From 2000-2004 or so I shot in nightclubs from New York City to Baltimore two to five nights a week while freelancing for a half dozen different magazines, record companies, DJs, producers, promotion and production companies. During this time, I refined my skills, read everything I could and listened to all feedback, positive or negative and tried to build upon it. Eventually, people started to need more posed shots album covers, magazine articles and websites, since this was the boom of the dot com era. This transitioned me into learning about studio and off camera lighting, location work and for the first time, directing people instead of capturing what was already going on. My passion continued and led into shooting more fashion work and then fine art nude.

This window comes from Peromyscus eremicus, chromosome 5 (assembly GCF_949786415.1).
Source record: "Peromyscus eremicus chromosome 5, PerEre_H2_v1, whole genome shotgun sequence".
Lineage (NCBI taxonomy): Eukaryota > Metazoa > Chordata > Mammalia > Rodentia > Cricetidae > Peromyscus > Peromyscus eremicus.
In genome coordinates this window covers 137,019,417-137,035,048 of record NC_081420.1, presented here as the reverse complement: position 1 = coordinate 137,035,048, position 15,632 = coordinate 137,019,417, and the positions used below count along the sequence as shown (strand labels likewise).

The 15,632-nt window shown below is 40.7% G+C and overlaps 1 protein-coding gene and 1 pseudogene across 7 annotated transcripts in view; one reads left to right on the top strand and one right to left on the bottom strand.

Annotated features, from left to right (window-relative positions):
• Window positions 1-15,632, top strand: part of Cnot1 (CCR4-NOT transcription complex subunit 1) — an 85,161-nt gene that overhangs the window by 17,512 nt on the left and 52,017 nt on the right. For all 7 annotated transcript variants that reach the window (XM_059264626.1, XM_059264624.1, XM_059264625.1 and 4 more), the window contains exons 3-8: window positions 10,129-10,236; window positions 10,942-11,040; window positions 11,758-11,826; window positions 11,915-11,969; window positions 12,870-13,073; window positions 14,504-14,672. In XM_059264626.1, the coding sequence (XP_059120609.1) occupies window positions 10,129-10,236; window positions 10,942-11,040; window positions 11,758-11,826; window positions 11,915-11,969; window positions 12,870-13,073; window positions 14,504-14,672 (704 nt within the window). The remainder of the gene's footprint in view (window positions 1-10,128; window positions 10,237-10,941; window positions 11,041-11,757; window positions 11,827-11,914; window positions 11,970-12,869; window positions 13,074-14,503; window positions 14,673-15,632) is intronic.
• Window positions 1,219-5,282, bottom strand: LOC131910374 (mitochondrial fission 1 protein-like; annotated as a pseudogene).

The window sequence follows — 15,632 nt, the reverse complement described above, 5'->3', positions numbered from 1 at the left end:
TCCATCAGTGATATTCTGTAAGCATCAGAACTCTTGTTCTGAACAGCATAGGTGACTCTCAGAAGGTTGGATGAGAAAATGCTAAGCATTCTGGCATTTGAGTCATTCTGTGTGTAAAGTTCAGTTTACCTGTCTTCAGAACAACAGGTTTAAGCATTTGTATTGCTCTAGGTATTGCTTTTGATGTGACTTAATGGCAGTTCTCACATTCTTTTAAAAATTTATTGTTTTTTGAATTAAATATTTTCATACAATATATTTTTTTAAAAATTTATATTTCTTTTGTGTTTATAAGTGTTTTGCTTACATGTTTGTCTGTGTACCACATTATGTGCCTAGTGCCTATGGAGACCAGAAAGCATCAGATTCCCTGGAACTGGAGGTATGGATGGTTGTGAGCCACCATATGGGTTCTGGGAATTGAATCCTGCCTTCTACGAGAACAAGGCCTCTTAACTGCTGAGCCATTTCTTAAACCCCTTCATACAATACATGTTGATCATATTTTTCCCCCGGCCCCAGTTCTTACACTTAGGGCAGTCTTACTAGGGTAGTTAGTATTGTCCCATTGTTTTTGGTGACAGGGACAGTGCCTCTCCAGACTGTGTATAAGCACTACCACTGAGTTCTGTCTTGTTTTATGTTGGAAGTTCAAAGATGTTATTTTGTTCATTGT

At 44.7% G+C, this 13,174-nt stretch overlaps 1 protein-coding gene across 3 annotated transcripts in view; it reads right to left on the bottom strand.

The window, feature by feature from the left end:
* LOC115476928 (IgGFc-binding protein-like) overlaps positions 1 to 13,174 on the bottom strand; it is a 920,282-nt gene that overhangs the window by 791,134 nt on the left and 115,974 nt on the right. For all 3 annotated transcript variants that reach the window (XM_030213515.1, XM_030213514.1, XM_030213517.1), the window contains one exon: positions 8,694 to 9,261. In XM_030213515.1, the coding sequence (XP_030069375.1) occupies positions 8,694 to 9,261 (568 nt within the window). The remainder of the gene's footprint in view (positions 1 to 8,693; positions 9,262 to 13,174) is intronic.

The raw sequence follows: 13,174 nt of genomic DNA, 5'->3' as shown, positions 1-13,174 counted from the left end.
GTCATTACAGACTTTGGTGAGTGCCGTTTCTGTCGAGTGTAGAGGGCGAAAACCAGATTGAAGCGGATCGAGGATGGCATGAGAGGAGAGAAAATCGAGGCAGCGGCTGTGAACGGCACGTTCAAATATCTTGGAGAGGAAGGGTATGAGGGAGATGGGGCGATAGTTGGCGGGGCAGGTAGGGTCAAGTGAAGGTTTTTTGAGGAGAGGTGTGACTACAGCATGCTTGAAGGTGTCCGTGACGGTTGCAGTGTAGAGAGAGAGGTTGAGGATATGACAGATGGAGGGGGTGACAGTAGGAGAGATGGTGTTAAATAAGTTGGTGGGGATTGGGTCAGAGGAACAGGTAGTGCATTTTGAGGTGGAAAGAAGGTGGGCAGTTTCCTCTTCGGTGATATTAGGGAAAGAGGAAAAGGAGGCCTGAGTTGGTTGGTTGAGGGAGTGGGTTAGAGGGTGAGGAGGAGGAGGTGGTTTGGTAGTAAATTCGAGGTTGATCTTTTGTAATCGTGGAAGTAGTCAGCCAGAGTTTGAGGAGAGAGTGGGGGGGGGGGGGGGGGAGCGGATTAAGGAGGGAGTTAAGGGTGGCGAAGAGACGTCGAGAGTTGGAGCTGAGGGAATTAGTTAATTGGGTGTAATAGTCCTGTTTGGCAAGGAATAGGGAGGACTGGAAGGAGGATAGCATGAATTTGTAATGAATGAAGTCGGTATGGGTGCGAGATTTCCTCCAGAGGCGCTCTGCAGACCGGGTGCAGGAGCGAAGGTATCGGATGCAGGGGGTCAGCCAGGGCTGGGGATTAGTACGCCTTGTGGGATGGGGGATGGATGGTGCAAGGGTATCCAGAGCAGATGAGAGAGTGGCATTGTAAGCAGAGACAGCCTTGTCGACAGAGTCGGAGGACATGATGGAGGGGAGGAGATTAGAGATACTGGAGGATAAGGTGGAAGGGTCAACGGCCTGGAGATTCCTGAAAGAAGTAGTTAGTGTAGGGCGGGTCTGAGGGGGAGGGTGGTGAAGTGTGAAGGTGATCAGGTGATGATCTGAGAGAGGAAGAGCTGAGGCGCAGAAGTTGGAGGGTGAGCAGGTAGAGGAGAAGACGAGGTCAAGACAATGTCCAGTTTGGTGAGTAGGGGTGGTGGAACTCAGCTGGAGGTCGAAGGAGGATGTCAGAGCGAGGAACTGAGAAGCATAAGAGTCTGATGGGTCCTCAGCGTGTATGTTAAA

Today, I mostly shoot fashion and fine art, but have been doing family candids and the occasional club gig now and again.
Can you describe the defining moment or image that made you want to become a photographer?
I don’t think any one moment; I’ve just always enjoyed doing it, capturing a moment in time. When I shot in clubs, my goal was to capture the raw emotion, sound and smell of the pounding music, spectacular light shows and enthusiastic energy of everyone dancing. If you were at a club or rave that I shot and saw the photos a week, month or year later I wanted those images to instantly bring back the sound, visuals and smell of being there. If you weren’t at the club or rave that night, I wanted you to look at the photos and be pissed that you missed such an amazing event. This translated to shooting candid families too, capturing moments that can be looked back on and remember the cool crisp fall air from the day you and your significant other took your two year old to the park for a day of playing.
My mom bought me a cheap point and shoot when I was about 13, one step above a disposable. I acquired a Canon EOS Rebel X about three years after that.